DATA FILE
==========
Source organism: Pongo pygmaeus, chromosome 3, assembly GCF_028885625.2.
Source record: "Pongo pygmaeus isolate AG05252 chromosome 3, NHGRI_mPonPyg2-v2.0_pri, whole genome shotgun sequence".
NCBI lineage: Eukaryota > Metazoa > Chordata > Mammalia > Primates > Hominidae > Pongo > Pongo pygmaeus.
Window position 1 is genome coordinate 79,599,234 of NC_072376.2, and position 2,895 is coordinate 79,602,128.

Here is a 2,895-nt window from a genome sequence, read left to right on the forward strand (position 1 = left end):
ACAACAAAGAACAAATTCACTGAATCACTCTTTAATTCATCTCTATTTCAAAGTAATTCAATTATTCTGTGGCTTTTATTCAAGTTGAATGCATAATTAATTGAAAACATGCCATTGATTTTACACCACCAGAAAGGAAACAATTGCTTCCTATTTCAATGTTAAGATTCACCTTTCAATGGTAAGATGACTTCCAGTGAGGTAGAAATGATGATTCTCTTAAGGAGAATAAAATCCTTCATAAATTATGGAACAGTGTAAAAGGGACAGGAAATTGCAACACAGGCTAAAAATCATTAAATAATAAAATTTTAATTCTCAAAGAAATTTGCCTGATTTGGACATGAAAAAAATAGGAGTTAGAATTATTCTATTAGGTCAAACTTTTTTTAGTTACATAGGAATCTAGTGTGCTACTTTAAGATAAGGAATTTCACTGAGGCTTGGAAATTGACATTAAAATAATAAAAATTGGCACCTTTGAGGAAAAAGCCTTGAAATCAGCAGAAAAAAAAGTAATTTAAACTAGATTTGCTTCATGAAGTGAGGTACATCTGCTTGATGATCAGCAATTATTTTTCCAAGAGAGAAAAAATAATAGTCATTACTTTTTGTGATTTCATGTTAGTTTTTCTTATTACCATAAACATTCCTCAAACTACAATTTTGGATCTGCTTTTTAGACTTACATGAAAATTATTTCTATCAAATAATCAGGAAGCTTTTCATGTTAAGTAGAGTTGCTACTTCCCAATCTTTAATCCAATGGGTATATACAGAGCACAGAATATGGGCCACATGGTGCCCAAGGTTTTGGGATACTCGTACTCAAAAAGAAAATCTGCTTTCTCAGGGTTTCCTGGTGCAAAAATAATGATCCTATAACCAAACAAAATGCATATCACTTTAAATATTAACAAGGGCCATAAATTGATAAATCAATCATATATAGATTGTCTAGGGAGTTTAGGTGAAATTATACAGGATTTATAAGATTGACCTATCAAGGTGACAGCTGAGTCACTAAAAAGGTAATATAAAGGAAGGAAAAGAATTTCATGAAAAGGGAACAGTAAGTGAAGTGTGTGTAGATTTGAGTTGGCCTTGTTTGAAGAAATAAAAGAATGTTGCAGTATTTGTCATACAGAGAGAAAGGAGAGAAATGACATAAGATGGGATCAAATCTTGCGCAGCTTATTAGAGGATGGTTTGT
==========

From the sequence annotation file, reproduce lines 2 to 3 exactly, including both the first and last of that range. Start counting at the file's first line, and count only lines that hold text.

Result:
Source record: "Pongo pygmaeus isolate AG05252 chromosome 3, NHGRI_mPonPyg2-v2.0_pri, whole genome shotgun sequence".
NCBI lineage: Eukaryota > Metazoa > Chordata > Mammalia > Primates > Hominidae > Pongo > Pongo pygmaeus.